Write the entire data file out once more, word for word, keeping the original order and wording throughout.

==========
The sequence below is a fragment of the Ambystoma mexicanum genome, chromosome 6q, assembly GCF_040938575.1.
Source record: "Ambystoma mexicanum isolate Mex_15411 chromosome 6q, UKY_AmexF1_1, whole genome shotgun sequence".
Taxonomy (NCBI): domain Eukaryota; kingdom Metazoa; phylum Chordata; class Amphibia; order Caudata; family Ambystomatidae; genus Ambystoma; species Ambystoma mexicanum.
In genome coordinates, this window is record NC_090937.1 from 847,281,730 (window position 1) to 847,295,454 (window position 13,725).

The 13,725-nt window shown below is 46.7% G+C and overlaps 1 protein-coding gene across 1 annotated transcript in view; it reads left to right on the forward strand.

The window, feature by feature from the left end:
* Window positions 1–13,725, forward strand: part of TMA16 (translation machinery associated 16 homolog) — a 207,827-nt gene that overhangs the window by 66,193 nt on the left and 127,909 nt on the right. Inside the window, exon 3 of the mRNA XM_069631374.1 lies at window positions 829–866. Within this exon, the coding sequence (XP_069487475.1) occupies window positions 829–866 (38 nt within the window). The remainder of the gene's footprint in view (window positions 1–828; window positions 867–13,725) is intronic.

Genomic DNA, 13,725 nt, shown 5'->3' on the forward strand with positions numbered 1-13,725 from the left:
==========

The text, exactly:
The sequence below is a fragment of the Ambystoma mexicanum genome, chromosome 6q, assembly GCF_040938575.1.
Source record: "Ambystoma mexicanum isolate Mex_15411 chromosome 6q, UKY_AmexF1_1, whole genome shotgun sequence".
Taxonomy (NCBI): domain Eukaryota; kingdom Metazoa; phylum Chordata; class Amphibia; order Caudata; family Ambystomatidae; genus Ambystoma; species Ambystoma mexicanum.
In genome coordinates, this window is record NC_090937.1 from 847,281,730 (window position 1) to 847,295,454 (window position 13,725).

The 13,725-nt window shown below is 46.7% G+C and overlaps 1 protein-coding gene across 1 annotated transcript in view; it reads left to right on the forward strand.

The window, feature by feature from the left end:
* Window positions 1–13,725, forward strand: part of TMA16 (translation machinery associated 16 homolog) — a 207,827-nt gene that overhangs the window by 66,193 nt on the left and 127,909 nt on the right. Inside the window, exon 3 of the mRNA XM_069631374.1 lies at window positions 829–866. Within this exon, the coding sequence (XP_069487475.1) occupies window positions 829–866 (38 nt within the window). The remainder of the gene's footprint in view (window positions 1–828; window positions 867–13,725) is intronic.

Genomic DNA, 13,725 nt, shown 5'->3' on the forward strand with positions numbered 1-13,725 from the left: